Are you letting every emotional event run your life?

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Have you ever lashed out, got very angry, said things you wanted to retract immediately, gotten intensely upset?

This is completely normal.
But it shouldn’t be the norm.

It is considered normal because it is most common in all of us.

However, behaviour like this is far from normal.

What should we do when we begin to lose control of the situation, our mind and what we are saying?

This is a process of self-awareness and then processing whatever it is you discover.

Self-awareness is being able to answer the question, ‘why am I feeling this way?’

The answer to this question is the root reason for your loss of control.

And being able to answer this question either in the moment or very quickly after the moment when you are in a peak state of emotion will allow you to pinpoint the exact thought which is anchored to that emotion.

Let’s think about two examples,

Example one

You have a savings pot of £20,000 which you have been diligently saving over the last 2 years. A property investment opportunity comes along, the numbers work, location works, there is tenant demand. The majority of your investment boxes are checked. Your partner says, come on let’s do it. But you get scared and fall silent. You think over this investment for the next 5 days, getting even more annoyed. 5 days go by a someone else has now purchased the investment.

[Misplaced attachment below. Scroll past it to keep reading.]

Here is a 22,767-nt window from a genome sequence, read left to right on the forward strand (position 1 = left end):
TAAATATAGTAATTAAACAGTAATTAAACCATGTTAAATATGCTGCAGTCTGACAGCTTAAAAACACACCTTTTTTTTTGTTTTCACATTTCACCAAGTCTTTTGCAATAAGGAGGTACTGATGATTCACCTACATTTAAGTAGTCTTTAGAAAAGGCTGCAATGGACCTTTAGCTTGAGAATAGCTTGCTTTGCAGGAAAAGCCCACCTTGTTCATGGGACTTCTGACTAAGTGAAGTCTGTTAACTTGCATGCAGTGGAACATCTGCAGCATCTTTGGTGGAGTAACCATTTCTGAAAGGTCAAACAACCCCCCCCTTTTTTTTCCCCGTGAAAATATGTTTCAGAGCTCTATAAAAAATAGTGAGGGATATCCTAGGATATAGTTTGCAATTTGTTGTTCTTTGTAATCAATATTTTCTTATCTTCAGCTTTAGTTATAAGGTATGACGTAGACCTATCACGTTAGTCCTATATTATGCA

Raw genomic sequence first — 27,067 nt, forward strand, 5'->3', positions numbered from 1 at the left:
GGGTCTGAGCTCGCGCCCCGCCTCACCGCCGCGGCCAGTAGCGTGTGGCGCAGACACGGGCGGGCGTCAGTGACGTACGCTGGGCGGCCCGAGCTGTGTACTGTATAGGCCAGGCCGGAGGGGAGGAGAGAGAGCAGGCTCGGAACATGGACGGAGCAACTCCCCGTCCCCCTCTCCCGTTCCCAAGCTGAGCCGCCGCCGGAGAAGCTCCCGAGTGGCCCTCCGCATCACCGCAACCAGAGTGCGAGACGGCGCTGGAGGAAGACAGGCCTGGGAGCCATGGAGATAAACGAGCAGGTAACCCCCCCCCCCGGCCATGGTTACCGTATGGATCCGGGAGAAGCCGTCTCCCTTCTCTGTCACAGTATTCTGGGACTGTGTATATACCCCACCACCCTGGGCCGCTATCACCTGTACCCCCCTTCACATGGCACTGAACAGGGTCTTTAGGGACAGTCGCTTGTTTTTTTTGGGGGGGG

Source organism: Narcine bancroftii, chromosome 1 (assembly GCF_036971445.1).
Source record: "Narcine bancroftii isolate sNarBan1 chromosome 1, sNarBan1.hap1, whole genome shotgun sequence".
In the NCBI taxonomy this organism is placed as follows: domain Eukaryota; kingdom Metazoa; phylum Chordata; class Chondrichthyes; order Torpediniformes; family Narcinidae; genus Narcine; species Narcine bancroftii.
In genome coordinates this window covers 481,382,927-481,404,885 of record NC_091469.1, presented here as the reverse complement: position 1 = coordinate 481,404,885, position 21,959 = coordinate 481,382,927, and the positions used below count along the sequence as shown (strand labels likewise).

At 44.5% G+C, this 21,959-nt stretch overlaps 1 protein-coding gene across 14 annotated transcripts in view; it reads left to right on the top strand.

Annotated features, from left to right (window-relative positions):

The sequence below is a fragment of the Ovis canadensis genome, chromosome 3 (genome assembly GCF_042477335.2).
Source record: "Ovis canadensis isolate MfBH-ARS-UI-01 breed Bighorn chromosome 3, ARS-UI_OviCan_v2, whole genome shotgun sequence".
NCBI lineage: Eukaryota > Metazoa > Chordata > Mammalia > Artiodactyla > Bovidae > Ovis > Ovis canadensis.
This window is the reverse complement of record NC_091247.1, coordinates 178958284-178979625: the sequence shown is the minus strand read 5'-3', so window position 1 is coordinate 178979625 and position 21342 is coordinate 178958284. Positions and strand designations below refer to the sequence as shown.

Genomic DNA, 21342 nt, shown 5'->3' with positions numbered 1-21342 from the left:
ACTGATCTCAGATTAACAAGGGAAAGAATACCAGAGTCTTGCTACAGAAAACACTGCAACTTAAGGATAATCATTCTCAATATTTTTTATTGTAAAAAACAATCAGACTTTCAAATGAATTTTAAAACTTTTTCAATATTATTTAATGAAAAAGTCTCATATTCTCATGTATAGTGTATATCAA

Example two

Your wife has been a bit off with you the last couple of months. Generally fine but not completely herself. One day you tell her you are heading out to the pub to watch the football with your friends. And she flips, she starts shouting at you for going out for the second week on the trot. You get annoyed but head out anyway. What you are not aware off is, her emotional explosion had nothing to do with you going out, but something you did two months ago.

These examples are two extremes of the spectrum, which does make it complicated, this peak state of emotion sits on a spectrum of:

How strongly a thought is anchored to extreme emotion.

The anchoring of this thought is strengthened through time and significance of the event.

Example one is strongly anchored
Example two is mildly anchored

How so?

And please understand that these are made up examples, but the concept can be applied to any thoughts which you need to process.

Example one is about behaviour around money. The guy cannot make an investment decision quickly even though he has all the relevant information. Why? Because in this scenario he cannot be parted with his savings pot. What is important here is, the feeling that overcomes him when he thinks about spending that savings pot. He gets scared.

This is where the self-awareness is required. When he is at his peak state of fear (scared) what is he thinking? Why is he thinking that? Is that truly him thinking it? Where has that thought come from?